Insane Virtualities (Rose for Emily)

Yes, unfortunately, this will be another theoretical essay, but perhaps we’ll get sidetracked and come up with a few good examples.

Last time, we spoke about “the return of creativity”. (Remember that rigor is still our fundamental problem.) We begrudgingly admit now that certain types of creativity are OK — but only because one need not be driven in pursuit of rigor.

This is in fact related to virtuality — as all creativity is related to virtual action — “thinflaction” I called it: the oneness of thinking, reflection, and rigor.

But there is still this fundamental inconceivability (which is what I mean by, “unfortunately theoretical” above) — how is to possible, pragmatically, for a creativity to exist that is about rigor, yet does not pursue it? Can we really treat this rigor as a real thing?

This is when I thought about insanity, or rather, “doing first” perhaps. As we talk about rigor, honesty itself is a curse, is it not? This is perhaps akin to the problem of “trying to forget something” — because, however much we say about the “human condition” — ie, that what we feel to be necessary is never grounded in necessity — or the “dizzying freedom” of rigor — it is at the same time something seemingly impossible to get away from. The only possiblity here is *insanity* — which is a lot more rational than we might think! Calculated insanity — I also said, “machine” — perhaps some kind of progressive, foward device — mechanism without rigidity, to throw out a Kantian-sounding formula — that will help us resist the lure of rigor.

There is a paradoxical sort of problem here isn’t there? It’s, I believe, what Kafka was talking about in “Silence of the Sirens” — which is, remember, about Odysseus’s success — a kind of unthinkable, brilliant, cunning stupidity or insanity. The end of the story goes: “But there is one further possiblity, but this would involve a level cunning that is all but unthinkable…” (misquoted).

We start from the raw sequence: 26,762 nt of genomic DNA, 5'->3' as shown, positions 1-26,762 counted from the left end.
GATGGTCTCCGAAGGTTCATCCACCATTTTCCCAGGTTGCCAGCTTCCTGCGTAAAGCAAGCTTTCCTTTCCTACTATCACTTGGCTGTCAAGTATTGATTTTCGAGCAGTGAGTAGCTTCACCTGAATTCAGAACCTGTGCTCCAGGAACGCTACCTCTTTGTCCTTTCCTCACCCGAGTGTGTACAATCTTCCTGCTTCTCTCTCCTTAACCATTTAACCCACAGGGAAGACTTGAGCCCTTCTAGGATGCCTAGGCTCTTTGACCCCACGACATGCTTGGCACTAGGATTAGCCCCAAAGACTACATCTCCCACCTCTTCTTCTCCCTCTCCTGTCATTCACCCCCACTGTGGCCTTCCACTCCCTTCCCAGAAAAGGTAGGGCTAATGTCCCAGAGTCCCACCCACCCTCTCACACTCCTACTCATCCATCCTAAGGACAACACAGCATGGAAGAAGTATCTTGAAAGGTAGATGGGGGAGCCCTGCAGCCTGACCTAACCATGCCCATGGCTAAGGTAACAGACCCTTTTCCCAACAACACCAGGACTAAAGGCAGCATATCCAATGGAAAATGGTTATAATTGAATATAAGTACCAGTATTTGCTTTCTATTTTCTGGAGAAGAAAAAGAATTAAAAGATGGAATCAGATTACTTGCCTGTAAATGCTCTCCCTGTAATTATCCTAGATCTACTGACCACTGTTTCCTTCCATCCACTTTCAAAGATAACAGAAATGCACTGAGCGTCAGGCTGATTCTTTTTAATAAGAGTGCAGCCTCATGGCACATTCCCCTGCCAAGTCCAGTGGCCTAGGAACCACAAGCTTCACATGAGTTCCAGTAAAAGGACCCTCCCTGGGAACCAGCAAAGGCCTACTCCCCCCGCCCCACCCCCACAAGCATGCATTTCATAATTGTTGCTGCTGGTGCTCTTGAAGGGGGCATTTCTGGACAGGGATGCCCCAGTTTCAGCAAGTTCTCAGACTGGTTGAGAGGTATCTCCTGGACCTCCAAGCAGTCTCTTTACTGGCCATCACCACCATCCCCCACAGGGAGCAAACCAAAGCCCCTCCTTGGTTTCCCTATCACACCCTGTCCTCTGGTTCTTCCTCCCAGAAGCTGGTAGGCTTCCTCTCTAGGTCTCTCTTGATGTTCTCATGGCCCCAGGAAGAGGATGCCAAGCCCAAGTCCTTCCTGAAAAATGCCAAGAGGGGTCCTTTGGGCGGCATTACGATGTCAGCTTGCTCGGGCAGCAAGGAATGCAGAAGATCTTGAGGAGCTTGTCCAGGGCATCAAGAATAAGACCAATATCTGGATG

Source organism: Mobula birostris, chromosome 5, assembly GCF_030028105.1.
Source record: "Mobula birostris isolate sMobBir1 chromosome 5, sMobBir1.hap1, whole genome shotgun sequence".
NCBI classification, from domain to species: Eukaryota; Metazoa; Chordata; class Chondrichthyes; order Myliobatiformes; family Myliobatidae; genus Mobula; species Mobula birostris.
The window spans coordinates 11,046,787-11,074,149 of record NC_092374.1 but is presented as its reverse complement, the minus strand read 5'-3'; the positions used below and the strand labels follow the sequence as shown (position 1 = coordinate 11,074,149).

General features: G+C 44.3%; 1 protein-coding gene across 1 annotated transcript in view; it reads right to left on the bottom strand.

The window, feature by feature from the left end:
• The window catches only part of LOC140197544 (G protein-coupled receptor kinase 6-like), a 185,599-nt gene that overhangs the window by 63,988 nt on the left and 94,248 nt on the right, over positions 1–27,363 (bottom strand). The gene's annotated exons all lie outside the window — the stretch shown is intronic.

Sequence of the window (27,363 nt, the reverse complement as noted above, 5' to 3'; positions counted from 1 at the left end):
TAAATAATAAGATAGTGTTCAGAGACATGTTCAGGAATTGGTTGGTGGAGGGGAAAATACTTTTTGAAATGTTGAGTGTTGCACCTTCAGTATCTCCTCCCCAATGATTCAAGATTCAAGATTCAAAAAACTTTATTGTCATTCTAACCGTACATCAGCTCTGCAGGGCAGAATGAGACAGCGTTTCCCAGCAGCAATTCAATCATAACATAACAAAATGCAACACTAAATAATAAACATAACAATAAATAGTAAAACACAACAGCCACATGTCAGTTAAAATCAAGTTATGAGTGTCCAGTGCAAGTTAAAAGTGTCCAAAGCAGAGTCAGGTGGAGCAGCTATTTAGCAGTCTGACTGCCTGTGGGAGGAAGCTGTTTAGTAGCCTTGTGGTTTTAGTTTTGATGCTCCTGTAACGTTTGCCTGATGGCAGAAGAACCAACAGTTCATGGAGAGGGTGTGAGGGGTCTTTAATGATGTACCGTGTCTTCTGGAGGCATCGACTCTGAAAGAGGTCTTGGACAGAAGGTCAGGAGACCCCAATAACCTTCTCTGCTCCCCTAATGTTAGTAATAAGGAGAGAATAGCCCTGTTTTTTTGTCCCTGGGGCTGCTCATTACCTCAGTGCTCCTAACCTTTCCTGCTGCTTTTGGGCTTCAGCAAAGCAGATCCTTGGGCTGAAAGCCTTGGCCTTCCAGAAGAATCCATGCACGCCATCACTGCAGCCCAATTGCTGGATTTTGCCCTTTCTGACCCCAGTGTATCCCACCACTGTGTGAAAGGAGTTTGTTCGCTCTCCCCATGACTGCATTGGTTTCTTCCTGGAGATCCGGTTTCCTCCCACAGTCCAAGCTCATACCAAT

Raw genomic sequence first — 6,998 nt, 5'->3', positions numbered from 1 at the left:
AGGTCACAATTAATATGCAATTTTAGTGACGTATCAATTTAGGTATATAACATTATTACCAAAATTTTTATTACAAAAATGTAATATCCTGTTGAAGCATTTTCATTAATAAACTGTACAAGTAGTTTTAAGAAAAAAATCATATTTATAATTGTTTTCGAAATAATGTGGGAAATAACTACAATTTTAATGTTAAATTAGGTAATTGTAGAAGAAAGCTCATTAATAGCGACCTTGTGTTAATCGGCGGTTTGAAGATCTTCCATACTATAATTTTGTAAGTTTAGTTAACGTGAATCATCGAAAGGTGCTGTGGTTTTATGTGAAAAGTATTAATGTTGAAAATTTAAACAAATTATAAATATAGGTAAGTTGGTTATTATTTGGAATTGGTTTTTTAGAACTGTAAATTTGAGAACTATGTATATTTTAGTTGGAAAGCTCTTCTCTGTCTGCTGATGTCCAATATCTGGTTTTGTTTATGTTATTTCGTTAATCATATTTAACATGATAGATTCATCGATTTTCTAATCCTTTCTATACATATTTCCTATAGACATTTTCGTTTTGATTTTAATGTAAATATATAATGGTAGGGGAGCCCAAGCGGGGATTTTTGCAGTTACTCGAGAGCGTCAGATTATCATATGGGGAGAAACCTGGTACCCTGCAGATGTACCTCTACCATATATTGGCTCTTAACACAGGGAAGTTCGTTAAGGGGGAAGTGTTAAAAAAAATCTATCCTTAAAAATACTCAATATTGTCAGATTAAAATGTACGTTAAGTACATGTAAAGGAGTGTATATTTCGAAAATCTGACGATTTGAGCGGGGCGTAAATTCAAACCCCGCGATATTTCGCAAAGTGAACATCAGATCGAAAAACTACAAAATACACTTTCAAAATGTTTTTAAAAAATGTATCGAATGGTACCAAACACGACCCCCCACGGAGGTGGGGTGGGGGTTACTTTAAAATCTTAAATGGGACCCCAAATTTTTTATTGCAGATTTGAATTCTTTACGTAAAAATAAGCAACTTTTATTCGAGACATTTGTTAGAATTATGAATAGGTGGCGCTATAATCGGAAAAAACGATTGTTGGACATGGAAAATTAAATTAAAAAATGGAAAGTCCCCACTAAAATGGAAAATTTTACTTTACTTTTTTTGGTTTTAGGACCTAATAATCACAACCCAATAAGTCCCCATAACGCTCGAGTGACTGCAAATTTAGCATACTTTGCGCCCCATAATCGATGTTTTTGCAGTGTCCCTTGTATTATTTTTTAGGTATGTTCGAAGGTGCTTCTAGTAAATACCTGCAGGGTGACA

Basically, the paradox here is that we humans, if we act based on reason, honesty, responsibilty (“rigor”) — are doomed to fail, doomed to mistake the non-necessary for the necessary. There seems to be no way around this fact — I was on the verge, for example, of speculating whether we could get perhaps get around the tyranny of rigor, that nonnecessary necessity (which is not a Kantian-sounding formula — “arbitrariness”), our doomed fate, by making the distinction between past and future, ie, between looking as rigor as something in the past rather than in the future. But no, it’s not that easy — and this is why we have to think about insanity — well, insanity, creativity, and virtuality.

*

Let’s try to talk about an example, or at least start developing — one that’s been sitting in the back of my mind — Faulkner’s A Rose for Emily. As with Bartleby, we realize that the stand-in for the author is Emily and not the narrator. Her whole life is a kind of thinking isn’t it? Faulkner has said about women that “a girl of 14 is already bored of what a man approaches with fear and apprehension” — misquoted. The idea with Emily is that she got old fast — much like what Flaubert said about Felicite in “A Simple Heart”. She was blonde, thin, but not beautiful, under the shadow of an overprotective father, she seemed to already know what the world had in store.

So she gets out and murders Homer Baron, her first lover. She then does something with his corpse. And from then on she never left her house. I used to make a big deal out of the ending scene, which is a kind of like a “fuck y’all” to the townspeople, but we really shouldn’t. What she does occurs in a virtual world, and not along the channels of communication of this world.

A kind of calculated insanity, which is not at all easy. I mean, to “know the world”, as Emily does, means also to know the pardox of the world: of nonnecessary necessity, which means the inevitable failure of a pure heart. This is the statement from which one can begin a critical rereading of Hardy’s Tess of D’Ubervilles: A Pure Woman. What does it mean to be a pure woman, or to have a pure heart? If Tess succeeds — which is open to question — how is that bound up with knowledge and insanity?

I mean, Homer Baron — either the man (the man’s man) or the bard — is perhaps this figure of rigor, at least related to rigor, or perhaps power-rigor. She murders him and then spends her life, so we would believe, around him, or around that act. The house comes to is a house now for the wedding, we are to assume, of her and Homer Baron, who is dead.

Marriage is indeed an interesting thing — it is a way of thinking about the house. A marriage founded upon, supposedly, intimacy and love — an institution that has many parallels with power-rigor…

TBC

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